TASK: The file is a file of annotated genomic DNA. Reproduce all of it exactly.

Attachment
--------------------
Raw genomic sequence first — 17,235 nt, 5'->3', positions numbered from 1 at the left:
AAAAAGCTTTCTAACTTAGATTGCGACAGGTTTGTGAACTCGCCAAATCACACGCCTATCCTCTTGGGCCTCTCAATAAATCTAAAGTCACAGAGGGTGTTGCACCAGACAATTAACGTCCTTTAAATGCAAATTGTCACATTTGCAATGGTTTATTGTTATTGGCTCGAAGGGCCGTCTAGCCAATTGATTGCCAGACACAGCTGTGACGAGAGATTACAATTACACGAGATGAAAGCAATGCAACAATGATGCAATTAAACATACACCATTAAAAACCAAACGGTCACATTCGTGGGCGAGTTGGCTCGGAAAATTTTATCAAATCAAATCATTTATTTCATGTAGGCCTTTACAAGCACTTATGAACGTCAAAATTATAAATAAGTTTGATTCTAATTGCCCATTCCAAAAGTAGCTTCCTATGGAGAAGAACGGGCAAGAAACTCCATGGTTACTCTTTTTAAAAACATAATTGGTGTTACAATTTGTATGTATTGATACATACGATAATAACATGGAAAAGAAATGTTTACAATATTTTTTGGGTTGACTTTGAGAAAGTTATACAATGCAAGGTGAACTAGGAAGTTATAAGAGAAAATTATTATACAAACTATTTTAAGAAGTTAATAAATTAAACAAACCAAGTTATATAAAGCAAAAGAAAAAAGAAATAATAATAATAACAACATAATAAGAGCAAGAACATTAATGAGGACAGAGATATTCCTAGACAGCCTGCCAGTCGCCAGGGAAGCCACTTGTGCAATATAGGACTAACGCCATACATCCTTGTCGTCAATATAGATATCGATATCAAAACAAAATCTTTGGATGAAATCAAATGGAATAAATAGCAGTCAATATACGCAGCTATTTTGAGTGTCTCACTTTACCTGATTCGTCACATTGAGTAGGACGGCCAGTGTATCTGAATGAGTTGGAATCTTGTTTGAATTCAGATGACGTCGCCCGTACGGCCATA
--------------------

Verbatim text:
Raw genomic sequence first — 17,235 nt, 5'->3', positions numbered from 1 at the left:
AAAAAGCTTTCTAACTTAGATTGCGACAGGTTTGTGAACTCGCCAAATCACACGCCTATCCTCTTGGGCCTCTCAATAAATCTAAAGTCACAGAGGGTGTTGCACCAGACAATTAACGTCCTTTAAATGCAAATTGTCACATTTGCAATGGTTTATTGTTATTGGCTCGAAGGGCCGTCTAGCCAATTGATTGCCAGACACAGCTGTGACGAGAGATTACAATTACACGAGATGAAAGCAATGCAACAATGATGCAATTAAACATACACCATTAAAAACCAAACGGTCACATTCGTGGGCGAGTTGGCTCGGAAAATTTTATCAAATCAAATCATTTATTTCATGTAGGCCTTTACAAGCACTTATGAACGTCAAAATTATAAATAAGTTTGATTCTAATTGCCCATTCCAAAAGTAGCTTCCTATGGAGAAGAACGGGCAAGAAACTCCATGGTTACTCTTTTTAAAAACATAATTGGTGTTACAATTTGTATGTATTGATACATACGATAATAACATGGAAAAGAAATGTTTACAATATTTTTTGGGTTGACTTTGAGAAAGTTATACAATGCAAGGTGAACTAGGAAGTTATAAGAGAAAATTATTATACAAACTATTTTAAGAAGTTAATAAATTAAACAAACCAAGTTATATAAAGCAAAAGAAAAAAGAAATAATAATAATAACAACATAATAAGAGCAAGAACATTAATGAGGACAGAGATATTCCTAGACAGCCTGCCAGTCGCCAGGGAAGCCACTTGTGCAATATAGGACTAACGCCATACATCCTTGTCGTCAATATAGATATCGATATCAAAACAAAATCTTTGGATGAAATCAAATGGAATAAATAGCAGTCAATATACGCAGCTATTTTGAGTGTCTCACTTTACCTGATTCGTCACATTGAGTAGGACGGCCAGTGTATCTGAATGAGTTGGAATCTTGTTTGAATTCAGATGACGTCGCCCGTACGGCCATA